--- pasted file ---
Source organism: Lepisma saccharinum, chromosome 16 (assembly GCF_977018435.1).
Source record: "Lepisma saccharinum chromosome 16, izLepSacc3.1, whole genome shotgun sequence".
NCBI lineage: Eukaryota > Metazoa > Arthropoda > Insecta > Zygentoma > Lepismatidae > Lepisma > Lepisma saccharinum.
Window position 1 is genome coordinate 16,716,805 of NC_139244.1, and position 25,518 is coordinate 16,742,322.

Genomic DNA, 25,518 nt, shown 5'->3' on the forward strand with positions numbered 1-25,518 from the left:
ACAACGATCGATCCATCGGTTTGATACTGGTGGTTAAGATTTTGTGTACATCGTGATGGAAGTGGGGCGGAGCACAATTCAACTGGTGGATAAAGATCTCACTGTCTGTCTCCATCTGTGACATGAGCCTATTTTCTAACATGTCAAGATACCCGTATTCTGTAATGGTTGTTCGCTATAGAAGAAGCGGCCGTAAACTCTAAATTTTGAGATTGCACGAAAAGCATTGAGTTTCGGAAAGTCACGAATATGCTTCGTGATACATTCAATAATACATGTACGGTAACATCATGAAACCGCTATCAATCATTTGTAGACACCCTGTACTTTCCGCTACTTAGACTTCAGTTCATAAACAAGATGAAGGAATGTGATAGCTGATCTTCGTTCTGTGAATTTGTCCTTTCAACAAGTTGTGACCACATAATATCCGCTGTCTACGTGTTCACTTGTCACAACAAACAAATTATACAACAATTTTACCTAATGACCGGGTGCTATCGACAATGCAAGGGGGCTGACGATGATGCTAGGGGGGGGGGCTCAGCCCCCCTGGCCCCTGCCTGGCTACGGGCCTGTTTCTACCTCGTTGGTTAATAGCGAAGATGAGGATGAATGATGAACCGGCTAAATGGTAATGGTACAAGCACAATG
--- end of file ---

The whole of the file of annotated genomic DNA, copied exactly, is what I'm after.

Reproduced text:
Source organism: Lepisma saccharinum, chromosome 16 (assembly GCF_977018435.1).
Source record: "Lepisma saccharinum chromosome 16, izLepSacc3.1, whole genome shotgun sequence".
NCBI lineage: Eukaryota > Metazoa > Arthropoda > Insecta > Zygentoma > Lepismatidae > Lepisma > Lepisma saccharinum.
Window position 1 is genome coordinate 16,716,805 of NC_139244.1, and position 25,518 is coordinate 16,742,322.

Genomic DNA, 25,518 nt, shown 5'->3' on the forward strand with positions numbered 1-25,518 from the left:
ACAACGATCGATCCATCGGTTTGATACTGGTGGTTAAGATTTTGTGTACATCGTGATGGAAGTGGGGCGGAGCACAATTCAACTGGTGGATAAAGATCTCACTGTCTGTCTCCATCTGTGACATGAGCCTATTTTCTAACATGTCAAGATACCCGTATTCTGTAATGGTTGTTCGCTATAGAAGAAGCGGCCGTAAACTCTAAATTTTGAGATTGCACGAAAAGCATTGAGTTTCGGAAAGTCACGAATATGCTTCGTGATACATTCAATAATACATGTACGGTAACATCATGAAACCGCTATCAATCATTTGTAGACACCCTGTACTTTCCGCTACTTAGACTTCAGTTCATAAACAAGATGAAGGAATGTGATAGCTGATCTTCGTTCTGTGAATTTGTCCTTTCAACAAGTTGTGACCACATAATATCCGCTGTCTACGTGTTCACTTGTCACAACAAACAAATTATACAACAATTTTACCTAATGACCGGGTGCTATCGACAATGCAAGGGGGCTGACGATGATGCTAGGGGGGGGGGCTCAGCCCCCCTGGCCCCTGCCTGGCTACGGGCCTGTTTCTACCTCGTTGGTTAATAGCGAAGATGAGGATGAATGATGAACCGGCTAAATGGTAATGGTACAAGCACAATG